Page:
1964–65 Pontevedra Mallorca Sabadell and Málaga
1965–66 Deportivo La Coruña Hércules Granada
1966–67 Real Sociedad Málaga Real Betis
1967–68 Deportivo La Coruña Granada
Season Champions Runner Up Other teams promoted
1968–69 Sevilla Celta Vigo Mallorca
1969–70 Sporting Gijón Málaga Espanyol
1970–71 Real Betis Burgos (I) Deportivo La Coruña and Córdoba
1971–72 Oviedo Castellón Zaragoza
1972–73 Murcia Elche Racing Santander
1973–74 Real Betis Hércules Salamanca
1974–75 Oviedo Racing Santander Sevilla
1975–76 Burgos (I) Celta Vigo Málaga
1976–77 Sporting Gijón Cádiz Rayo Vallecano
1977–78 Zaragoza Recreativo Celta Vigo
1978–79 AD Almería Málaga Real Betis
1979–80 Murcia Valladolid Osasuna
1980–81 Castellón Cádiz Racing Santander
1981–82 Celta Vigo Salamanca Málaga
1982–83 Murcia Cádiz Mallorca
1983–84 Castilla[ii] Bilbao Athletic[ii] Hércules, Racing Santander and Elche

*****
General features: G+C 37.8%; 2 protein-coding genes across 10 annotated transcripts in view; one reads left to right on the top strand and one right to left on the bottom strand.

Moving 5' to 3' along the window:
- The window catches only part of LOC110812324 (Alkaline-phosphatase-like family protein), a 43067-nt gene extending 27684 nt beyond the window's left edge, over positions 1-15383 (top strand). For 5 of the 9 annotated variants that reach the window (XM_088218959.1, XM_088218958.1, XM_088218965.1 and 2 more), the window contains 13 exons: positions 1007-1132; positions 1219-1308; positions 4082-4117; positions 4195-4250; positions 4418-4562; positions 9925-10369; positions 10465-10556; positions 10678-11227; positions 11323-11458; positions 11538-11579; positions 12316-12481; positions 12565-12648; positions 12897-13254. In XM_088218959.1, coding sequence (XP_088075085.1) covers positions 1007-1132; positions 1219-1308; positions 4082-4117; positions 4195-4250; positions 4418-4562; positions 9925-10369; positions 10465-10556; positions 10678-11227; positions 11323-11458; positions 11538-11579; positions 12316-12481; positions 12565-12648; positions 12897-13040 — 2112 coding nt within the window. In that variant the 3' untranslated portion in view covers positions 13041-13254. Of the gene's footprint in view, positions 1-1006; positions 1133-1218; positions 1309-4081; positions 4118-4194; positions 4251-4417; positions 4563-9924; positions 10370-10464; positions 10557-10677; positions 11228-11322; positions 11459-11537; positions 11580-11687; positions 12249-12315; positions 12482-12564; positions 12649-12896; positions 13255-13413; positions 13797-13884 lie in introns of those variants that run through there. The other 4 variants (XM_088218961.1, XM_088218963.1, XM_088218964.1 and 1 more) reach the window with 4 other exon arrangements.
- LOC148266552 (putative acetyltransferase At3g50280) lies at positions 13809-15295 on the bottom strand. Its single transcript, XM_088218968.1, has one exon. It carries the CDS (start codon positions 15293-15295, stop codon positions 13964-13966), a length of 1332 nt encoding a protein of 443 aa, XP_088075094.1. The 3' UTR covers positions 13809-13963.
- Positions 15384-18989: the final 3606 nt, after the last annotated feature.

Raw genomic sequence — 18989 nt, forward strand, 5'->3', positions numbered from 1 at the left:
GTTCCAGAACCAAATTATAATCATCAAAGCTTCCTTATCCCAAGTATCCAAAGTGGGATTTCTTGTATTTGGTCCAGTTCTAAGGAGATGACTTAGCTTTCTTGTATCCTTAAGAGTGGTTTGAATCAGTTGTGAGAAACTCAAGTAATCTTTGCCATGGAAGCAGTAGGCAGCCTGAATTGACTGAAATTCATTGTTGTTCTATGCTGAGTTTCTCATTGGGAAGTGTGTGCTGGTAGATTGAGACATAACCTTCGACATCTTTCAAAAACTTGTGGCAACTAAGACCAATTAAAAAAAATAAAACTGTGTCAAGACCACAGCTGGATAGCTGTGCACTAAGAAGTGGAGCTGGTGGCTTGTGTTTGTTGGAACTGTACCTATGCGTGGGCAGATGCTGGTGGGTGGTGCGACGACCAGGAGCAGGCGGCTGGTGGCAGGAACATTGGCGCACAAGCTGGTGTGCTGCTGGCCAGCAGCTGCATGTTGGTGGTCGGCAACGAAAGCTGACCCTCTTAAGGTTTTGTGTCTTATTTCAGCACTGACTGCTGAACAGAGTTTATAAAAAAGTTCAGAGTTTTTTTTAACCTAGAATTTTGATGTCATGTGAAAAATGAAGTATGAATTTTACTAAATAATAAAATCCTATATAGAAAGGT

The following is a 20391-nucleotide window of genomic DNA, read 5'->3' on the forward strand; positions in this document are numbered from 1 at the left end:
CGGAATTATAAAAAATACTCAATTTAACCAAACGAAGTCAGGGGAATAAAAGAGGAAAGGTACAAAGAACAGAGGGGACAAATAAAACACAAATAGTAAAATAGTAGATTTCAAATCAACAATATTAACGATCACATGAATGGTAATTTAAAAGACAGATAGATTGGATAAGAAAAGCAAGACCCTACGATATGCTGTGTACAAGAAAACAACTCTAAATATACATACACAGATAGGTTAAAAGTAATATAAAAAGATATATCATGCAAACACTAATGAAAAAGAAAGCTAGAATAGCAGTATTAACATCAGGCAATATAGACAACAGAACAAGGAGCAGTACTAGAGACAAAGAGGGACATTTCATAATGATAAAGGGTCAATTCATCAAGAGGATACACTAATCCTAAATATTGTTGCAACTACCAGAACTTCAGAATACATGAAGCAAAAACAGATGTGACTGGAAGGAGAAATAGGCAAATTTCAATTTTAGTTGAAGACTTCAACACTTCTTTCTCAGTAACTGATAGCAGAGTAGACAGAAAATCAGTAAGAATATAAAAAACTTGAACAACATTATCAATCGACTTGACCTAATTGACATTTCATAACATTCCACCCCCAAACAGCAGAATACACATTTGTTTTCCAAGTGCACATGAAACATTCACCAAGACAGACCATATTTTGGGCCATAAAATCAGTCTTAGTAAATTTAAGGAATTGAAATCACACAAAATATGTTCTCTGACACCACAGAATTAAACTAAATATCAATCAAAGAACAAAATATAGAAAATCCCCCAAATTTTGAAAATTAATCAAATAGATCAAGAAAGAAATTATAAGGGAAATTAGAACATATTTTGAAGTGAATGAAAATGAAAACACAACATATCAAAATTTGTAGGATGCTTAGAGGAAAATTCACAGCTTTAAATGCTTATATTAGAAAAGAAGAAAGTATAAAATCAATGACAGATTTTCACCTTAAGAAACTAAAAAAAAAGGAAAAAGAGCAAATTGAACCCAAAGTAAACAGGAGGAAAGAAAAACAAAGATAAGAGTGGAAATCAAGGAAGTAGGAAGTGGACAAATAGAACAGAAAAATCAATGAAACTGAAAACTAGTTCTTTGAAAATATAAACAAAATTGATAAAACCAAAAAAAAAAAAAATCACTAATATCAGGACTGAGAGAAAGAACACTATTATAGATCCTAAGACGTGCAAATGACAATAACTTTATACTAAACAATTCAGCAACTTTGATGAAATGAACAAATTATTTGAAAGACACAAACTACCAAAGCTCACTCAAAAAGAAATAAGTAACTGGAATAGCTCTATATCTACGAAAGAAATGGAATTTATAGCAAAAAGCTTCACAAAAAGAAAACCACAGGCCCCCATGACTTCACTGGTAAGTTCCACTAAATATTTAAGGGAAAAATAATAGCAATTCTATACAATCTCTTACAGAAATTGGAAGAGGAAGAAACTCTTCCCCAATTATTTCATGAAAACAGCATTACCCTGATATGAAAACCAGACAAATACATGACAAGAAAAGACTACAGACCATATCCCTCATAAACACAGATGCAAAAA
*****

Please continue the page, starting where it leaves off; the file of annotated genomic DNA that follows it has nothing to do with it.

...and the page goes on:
1984–85 Las Palmas Cádiz Celta Vigo
1985–86 Murcia Sabadell Mallorca
1986–87 Valencia Logroñés Celta Vigo
1987–88 Málaga Elche Oviedo
1988–89 Castellón Rayo Vallecano Mallorca and Tenerife
1989–90 Real Burgos Real Betis Espanyol
1990–91 Albacete Deportivo La Coruña
1991–92 Celta Vigo Rayo Vallecano
1992–93 Lleida Valladolid Racing Santander
1993–94 Espanyol Real Betis Compostela
1994–95 Mérida Rayo Vallecano Salamanca
1995–96 Hércules Logroñés Extremadura
1996–97 Mérida Salamanca Mallorca
1997–98 Alavés Extremadura Villarreal
1998–99 Málaga Atlético Madrid B[ii] Numancia, Sevilla and Rayo Vallecano
1999–2000 Las Palmas Osasuna Villarreal
2000–01 Sevilla Real Betis Tenerife
2001–02 Atlético Madrid Racing Santander Recreativo
2002–03 Murcia Zaragoza Albacete
2003–04 Levante Numancia Getafe
2004–05 Cádiz Celta Vigo Alavés
2005–06 Recreativo Gimnàstic Levante
2006–07 Valladolid Almería Murcia